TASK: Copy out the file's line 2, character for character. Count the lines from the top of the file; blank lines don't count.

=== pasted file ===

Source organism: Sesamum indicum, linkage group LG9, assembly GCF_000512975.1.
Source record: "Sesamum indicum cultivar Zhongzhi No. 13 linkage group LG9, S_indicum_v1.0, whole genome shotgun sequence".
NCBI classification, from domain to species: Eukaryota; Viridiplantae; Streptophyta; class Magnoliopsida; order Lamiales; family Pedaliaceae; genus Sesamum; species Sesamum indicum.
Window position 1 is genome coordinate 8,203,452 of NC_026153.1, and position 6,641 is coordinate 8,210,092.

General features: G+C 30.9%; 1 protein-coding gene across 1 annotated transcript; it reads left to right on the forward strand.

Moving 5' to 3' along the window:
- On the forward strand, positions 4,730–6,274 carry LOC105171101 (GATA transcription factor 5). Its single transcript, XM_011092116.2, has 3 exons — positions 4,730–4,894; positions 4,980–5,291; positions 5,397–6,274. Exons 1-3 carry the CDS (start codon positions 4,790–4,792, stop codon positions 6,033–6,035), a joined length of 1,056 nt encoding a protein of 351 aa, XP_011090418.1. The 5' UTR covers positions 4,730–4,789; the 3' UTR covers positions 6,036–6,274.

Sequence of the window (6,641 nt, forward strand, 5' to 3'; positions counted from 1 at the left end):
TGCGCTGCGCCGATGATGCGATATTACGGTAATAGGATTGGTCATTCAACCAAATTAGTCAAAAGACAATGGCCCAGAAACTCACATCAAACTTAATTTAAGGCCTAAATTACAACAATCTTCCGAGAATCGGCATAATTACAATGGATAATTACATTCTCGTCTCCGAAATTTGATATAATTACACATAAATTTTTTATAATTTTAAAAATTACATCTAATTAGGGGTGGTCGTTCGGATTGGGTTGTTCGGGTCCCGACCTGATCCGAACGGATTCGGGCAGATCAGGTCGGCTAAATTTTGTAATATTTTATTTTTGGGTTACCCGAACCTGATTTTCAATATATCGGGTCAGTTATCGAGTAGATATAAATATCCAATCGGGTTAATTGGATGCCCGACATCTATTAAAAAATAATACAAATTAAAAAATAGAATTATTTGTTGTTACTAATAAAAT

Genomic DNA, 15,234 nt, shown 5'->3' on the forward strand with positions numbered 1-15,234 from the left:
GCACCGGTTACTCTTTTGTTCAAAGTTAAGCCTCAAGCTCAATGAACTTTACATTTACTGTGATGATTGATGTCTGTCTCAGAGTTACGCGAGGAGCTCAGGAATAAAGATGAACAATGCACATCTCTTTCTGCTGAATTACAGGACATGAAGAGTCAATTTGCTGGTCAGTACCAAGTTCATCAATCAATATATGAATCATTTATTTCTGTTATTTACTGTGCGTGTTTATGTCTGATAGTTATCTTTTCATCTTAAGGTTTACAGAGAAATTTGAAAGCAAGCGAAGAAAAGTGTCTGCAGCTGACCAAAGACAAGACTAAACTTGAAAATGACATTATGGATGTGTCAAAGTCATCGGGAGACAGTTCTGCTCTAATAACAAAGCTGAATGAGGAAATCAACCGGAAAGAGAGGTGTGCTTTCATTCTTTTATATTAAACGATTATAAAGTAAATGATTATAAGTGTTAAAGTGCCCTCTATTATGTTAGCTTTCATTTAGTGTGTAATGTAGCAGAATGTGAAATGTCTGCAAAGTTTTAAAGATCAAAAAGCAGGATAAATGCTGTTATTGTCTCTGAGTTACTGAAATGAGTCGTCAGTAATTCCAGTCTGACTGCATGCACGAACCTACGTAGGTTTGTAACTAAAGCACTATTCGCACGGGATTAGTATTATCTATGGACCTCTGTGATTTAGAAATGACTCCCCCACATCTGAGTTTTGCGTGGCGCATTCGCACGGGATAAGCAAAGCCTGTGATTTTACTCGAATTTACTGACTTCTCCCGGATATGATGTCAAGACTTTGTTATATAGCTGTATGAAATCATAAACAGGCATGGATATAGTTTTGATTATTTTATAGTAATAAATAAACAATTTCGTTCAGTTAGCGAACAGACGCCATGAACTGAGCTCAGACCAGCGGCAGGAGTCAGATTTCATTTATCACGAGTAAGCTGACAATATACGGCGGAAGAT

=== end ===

Source record: "Sesamum indicum cultivar Zhongzhi No. 13 linkage group LG9, S_indicum_v1.0, whole genome shotgun sequence".